Gore's Dangerous Call for Environmental Civil Disobedience
As the case of Yasser Arafat shows, the Nobel Peace Prize Committee does not revoke laureates' prizes even when they go astray, turning from peacemakers to promoters of violence. If that was not the case, members of the committee would have been well advised to keep a watchful eye on the statements coming from 2007 Nobel Peace Prize recipient Al Gore. Last month, in a speech before the Clinton Global Initiative, he called for young people to engage in "civil disobedience to prevent the construction of new coal plants that do not have carbon capture and sequestration." This was not the first time such calls came from the man who used to be the "next president of the United States." Last year he told New York Times columnist Nicholas Kristof: "I can't understand why there aren't rings of young people blocking bulldozers and preventing them from constructing coal-fired power plants."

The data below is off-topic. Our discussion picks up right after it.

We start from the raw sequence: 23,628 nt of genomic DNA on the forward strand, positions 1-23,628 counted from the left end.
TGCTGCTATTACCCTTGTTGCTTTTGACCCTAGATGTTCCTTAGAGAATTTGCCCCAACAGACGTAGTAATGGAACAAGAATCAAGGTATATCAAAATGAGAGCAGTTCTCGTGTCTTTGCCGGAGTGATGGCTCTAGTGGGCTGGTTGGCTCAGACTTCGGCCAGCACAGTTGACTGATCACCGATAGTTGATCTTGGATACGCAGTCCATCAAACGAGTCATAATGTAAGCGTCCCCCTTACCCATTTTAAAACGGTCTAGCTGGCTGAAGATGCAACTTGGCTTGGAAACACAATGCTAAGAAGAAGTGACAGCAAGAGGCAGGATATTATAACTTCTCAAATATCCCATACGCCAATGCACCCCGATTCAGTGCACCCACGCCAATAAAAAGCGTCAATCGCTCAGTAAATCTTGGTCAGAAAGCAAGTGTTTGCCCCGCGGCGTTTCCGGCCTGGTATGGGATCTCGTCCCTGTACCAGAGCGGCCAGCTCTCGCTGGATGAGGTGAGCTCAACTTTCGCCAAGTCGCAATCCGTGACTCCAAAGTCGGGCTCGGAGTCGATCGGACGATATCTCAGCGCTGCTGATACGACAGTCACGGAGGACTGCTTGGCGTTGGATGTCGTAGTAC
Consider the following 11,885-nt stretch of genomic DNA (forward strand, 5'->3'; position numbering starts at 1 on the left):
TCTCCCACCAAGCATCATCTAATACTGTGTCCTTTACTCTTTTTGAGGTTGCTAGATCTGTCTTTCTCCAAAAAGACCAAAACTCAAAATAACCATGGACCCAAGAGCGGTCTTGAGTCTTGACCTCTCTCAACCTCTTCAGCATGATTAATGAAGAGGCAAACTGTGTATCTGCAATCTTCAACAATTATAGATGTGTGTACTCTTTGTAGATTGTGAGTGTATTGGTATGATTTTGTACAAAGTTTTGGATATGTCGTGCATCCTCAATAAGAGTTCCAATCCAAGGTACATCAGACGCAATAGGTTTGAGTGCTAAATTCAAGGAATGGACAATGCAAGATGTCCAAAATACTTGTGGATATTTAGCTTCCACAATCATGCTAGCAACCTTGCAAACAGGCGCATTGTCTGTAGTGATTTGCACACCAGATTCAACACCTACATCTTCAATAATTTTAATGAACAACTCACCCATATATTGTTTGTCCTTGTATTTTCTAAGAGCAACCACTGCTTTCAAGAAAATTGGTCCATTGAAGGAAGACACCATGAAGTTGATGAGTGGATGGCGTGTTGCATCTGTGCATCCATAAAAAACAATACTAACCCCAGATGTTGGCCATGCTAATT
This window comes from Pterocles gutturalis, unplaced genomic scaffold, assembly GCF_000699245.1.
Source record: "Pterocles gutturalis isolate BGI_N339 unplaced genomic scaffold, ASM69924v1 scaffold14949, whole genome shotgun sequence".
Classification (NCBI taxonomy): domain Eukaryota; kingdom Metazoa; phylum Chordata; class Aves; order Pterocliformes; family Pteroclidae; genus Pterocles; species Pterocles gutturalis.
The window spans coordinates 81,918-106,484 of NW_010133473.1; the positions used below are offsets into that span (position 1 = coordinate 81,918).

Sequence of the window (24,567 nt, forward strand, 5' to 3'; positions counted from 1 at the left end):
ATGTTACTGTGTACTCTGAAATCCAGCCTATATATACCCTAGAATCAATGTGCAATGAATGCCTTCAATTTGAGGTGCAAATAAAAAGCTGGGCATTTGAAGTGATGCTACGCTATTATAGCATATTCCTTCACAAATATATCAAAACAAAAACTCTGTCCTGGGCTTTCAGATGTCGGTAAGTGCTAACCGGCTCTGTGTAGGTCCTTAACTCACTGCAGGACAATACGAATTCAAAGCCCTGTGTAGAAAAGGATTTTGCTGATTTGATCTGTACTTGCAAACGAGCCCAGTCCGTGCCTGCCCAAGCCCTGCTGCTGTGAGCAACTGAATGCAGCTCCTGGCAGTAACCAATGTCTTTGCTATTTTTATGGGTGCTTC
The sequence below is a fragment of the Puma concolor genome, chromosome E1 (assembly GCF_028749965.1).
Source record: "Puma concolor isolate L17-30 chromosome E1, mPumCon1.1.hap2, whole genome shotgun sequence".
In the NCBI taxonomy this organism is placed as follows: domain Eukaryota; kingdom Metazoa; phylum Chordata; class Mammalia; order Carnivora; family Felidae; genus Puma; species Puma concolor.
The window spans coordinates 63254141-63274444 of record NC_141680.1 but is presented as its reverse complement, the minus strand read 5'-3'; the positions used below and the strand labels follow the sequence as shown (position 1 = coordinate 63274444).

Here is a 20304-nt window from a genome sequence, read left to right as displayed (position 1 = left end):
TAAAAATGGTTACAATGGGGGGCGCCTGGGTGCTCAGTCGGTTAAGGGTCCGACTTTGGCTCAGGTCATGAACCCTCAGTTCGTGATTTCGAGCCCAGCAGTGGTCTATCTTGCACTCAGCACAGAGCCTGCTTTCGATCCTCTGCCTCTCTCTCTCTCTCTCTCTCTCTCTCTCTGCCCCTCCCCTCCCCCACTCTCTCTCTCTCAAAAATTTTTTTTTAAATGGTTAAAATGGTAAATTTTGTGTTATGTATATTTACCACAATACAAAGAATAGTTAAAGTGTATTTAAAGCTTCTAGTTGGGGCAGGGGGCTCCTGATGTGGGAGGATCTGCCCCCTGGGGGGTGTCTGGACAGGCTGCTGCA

Gore's call to arms is typical of his environmental conduct: asking others to do what he himself wouldn't -- sacrifice. His massive carbon footprint, his frequent use of private jets, and his inflated electricity bill -- more than 20 times the national average -- have all been widely reported. Calling for young climate activists to engage in unlawful, albeit non-violent, action takes the hypocrisy to a whole new level. Unlike the symbol of non-violence, Mahatma Gandhi, who led millions of freedom seekers and who spent years in prison for his convictions -- Gandhi was nominated for the Nobel Peace Prize five times but was never awarded -- or civil rights activists who through their personal sacrifice won equality for blacks in South Africa and the U.S., Gore prefers to send young activists to chain themselves to bulldozers and potentially spend their best months, if not years, in prison while he himself continues to tour the world and attend carbon-neutral Hollywood parties.
Gore's anti-coal campaign is a threat to our economic well-being as it inspires activists all over the world to deny working families the cheapest source of base load electricity. Earlier this month a British court cleared six Greenpeace activists of causing more than $50,000 of criminal damage to a coal-fired power plant. In the U.S., anti-coal activists have derailed scores of coal-fired power plant projects in 2007 alone. For the greens this is stunning success, but for the rest of us it is trouble in the making.